A. JABRI ET AL. 605 geneticalgorithm method, [13]. 3.2. Basic Genetic Algorithm Operations There are three basic operators found in every genetic algorithm: initialization, evaluation, selection, diversifi cation and intensification. 3.2.1. Initialization The first step of GA is the generation of the individuals for the initial population. Randomly generated strings of Feed rate, speed and depth of cut form the solution space (popsize). These strings are generated between the limits: Feed rate: [frL, frU] and [ffL, ffU] for the roughing and finishing conditions respectively. Speed: [VrL, VrU] and [VfL, VfU] for the roughing and finishing conditions respectively. Depth of cut: [drL, drU] and [dfL, dfU] for the roughing and finishing conditions respectively. 3.2.2. Evaluation This operation allows individual strings to be copied for possible inclusion in the next generation. The chance that a string will be copied is based on the string’s fitness value, calculated from a fitness function. For each gen eration, the reproduction operator chooses strings that are placed into a mating pool, which is used as the basis for creating the next generation. A score (objective) function is calculated, it represents the score for each strings of the solution space and the string that has the maximum score function value is de termined. For an optimization problem where there is a function to be minimized, the competitiveness of the ith solution i t is obtained as follows: max iii tf gt (29) where i t is the objective function of a string and fmax is the least objective function value in the current solution space. The corresponding selection probability P(i) is equal to: popsize 1 i i k ft Pi t (30) The most competitive solution strings are affected by a higher probability of sampling, for advancement to sub sequent state. There are six alternate selection schemes presented in [33] deterministic sampling, remainder stochastic sam pling without replacement, remainder stochastic sam pling with replacement, stochastic sampling without re placement, stochastic sampling with replacement, and stochastic tournament. The remainder stochastic sam pling without replacement is superior to other five strate gies [33] and is the one used in the work reported here. In this strategy, the expected count ei is calculated as usual: popsize 1 opsize i ii k ft eft (31) The fractional parts of ei are treated as probabilities. One by one, weighted coin tosses are performed using the fractional parts as success probabilities. The strings receive copies equal to the whole parts of ei. 3.2.3. Cross ov er Operation Crossover in biological terms refers to the blending of chromosomes from the parents to produce new chromo somes for the offspring. The analogy carries over to crossover in Gas. The GA selects two strings at random from the mating pool and then calculates whether cross over should take place using a parameter called the crossover probability (pcross). If the GA decides not to perform crossover, the two selected strings are simply copied to the new population. If crossover does take place, then a random splicing point is chosen in a string, the two strings are spliced and the spliced regions are mixed to create two (potentially) new strings. These child strings are then placed in the new population. As an ex ample, we present a twopoint crossover on a binary number. The following strings are selected for crossover: String 1: 000000000000001^001^110. String 2: 000000000000001^101^100. where: “^” represents the cross positions. After crossover operation, the newly created strings are: New String 1: 000000000000001^101^110. New String 2: 000000000000001^001^100. 3.2.4. Mut ation Mutation is a random modification of a randomly se lected string. It guarantees the possibility of exploring the space of solutions for any initial solution space so as to permit a zone of local minimum to be abandoned. Muta tion is done with a mutation probability (Pmutate). Two random integers r1, and r2 are selected from strings 1 and 2 respectively such that 1 1r ; 2 (blocksize) and 12 rn rr . The GA procedure then inverts (from 0 to 1, or 1 to 0) string bits designated by positions r1 and r2. For example, if r1 = 17 and r2 = 18, then the previous new strings 1 and 2 (mutated positions are underlined) be come: New String 1: 000000000000001001110. New String 2: 000000000000001011100. 4. An Application Example In this section an example is presented to illustrate the proposed multiobjective optimization. As presented in previous section two objective functions are optimized Copyright © 2013 SciRes. ENG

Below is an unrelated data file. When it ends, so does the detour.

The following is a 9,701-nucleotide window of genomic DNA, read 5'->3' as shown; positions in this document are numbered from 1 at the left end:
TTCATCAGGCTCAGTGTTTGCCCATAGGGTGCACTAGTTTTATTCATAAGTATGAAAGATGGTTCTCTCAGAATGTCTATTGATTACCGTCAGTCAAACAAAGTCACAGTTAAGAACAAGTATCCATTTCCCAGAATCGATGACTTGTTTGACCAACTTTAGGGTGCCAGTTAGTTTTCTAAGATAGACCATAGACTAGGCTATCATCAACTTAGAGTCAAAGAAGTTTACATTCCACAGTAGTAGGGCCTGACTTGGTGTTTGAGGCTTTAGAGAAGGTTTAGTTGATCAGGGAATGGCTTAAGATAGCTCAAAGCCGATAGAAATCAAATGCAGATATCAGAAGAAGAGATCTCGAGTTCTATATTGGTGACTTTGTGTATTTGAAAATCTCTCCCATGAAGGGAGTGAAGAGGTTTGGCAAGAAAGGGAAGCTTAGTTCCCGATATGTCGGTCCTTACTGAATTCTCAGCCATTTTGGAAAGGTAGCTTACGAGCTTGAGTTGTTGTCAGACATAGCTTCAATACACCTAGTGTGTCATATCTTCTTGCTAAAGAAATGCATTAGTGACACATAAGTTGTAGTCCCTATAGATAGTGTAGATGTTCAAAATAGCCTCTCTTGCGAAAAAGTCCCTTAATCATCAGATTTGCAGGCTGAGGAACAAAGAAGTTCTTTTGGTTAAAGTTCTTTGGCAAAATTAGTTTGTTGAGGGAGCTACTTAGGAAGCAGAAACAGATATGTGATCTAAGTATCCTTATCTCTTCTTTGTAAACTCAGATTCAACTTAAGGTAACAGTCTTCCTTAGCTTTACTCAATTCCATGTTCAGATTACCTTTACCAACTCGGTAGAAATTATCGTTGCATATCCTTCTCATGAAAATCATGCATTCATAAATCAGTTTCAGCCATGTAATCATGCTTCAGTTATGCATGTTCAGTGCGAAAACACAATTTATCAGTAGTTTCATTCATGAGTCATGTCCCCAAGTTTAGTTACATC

A. JABRI ET AL. 606 simultaneously and the optimal parameter conditions are to be found. Thereafter, we will present machining char acteristics related to cutting tools, machine and charac teristics of the part to be machined, etc. these machining characteristics are the same used previous studies, namely: [7,13]. 4.1. Machining Parameters Cutting tool: p = 5, q = 1.75, r = 0.75, θ = 0.7, k2 = 132, ϕ = 0.2, δ = 0.105, τ = 0.4, Qu = 1000˚C, C0 = 6.1011. Machine tool η = 0.85, Pu = 200 kw, k1 = 108, μ = 0.75, ν = 0.95, Fu = 5.0 kgf, k0 = 0.5 $/min. Work piece D = 50 mm, L = 300 mm, dt = 6 mm, Sr = 10 μm, R = 1.2 mm. Cutting parameters limitation VrL = 50 mm/min, VrU = 500 mm/min, frL = 0.1 mm/rev, frL = 0.9 mm/rev drL = 1.0 mm, drU = 3.0 mm, VfL = 50 mm/min, VfU = 500 mm/min, ffL = 0.1 mm/rev, ffL = 0.9 mm/rev, dfL = 1.0 mm, dfU = 3.0 mm. 4.2. Genetic Algorithms Feature The proposed optimization with genetic algorithms was written in Python 3.3.0 and the parameters used in this program are summarized in table 1. 4.3. Cutting Parameters Representation The stringbit block encoding the machining informa tion is structured as follows: the rough machining and finish machining parameters are variables that specify the values coded in six solution stringbit blocks. The cutting speeds (Vr, Vf), feed rates (fr, ff) and depths of cut (dr, df) for both rough machining and finish machining condi tions are real numbers. Each of these variables is con verted to a binary string and allocated to a 22bit block. The binary information is manipulated by the genetic operators and reconverted into real numbers. A binary string is used as solution string to represent real values of a variable x. The length of the string de pends on the required precision, which in the turning Table 1. The proposed genetic algorithms parameters. Parameter value Solution space size (popsize) 200 Maximum number of iterations 100 Crossover probability (Pcoss) 70% Mutation probability (Pmutate) 5% operations; we used six places after the decimal point. The domain of the variable x has length = 4, so that the precision requirement implies that the range [−2; −1; 1; 2] should be divided into at least 4.106 equal size ranges. This symmetric range was chosen to accommodate the roughing and finishing machining conditions. This means that 22 bits are required as a binary string (solution string): 21 22 209715224000000 24194304 The mapping from a real number x from the range into a binary string 21 200 ;;;bb b is completed in two steps: Step 1. Find a corresponding real number x: 22 4 2.0 21 xx (32) where 2.0 is the left boundary of the domain and 4 is the length of the domain. Step 2. Convert the binary string from the base 2 to base 10 as follows: 21 21 2000 210 ,,, 2 i i bb bbx (33) For example, a solutionstring block for a feed rate of 0.729 mm/rev is obtained by inserting this value into Step 1 above as x and solving for . The is then transformed into a binary string in Step 2 as follows: 22 4 0.729 2.021 x 22 10 21 0.729 22861560.52861561 4 x In binary form, 2 Operationally, the six machining parameters generated randomly are in base 10 as real numbers, for each string of the solution space. Internally, the information is con verted into binary numbers and operated upon by the genetic operators. These are stored in temporary solution space and reconverted into real number again, using the binary mapping technique. 10101110101 0011 111100 1x. 5. Results and Discussion The results obtained from GA are discussed in this sec tion. Table 2 shows the obtained Paretian points after evolutionary process. Used tool life (ξ) and cutting cost ($) are reported in the second and the third column, re spectively. Cutting parameters (for roughing and finish ing operations) related to each point are also presented in the same table. These points were plotted on Figure 3. From this graph, some decisions could be made. Indeed, from Cm = 2.128$ to Cm = 3.774$, the used tool life decreases 6 times while the cutting cost in creases by 77%. But, from C = 3.774$ to Cm = 9.013$, m Copyright © 2013 SciRes. ENG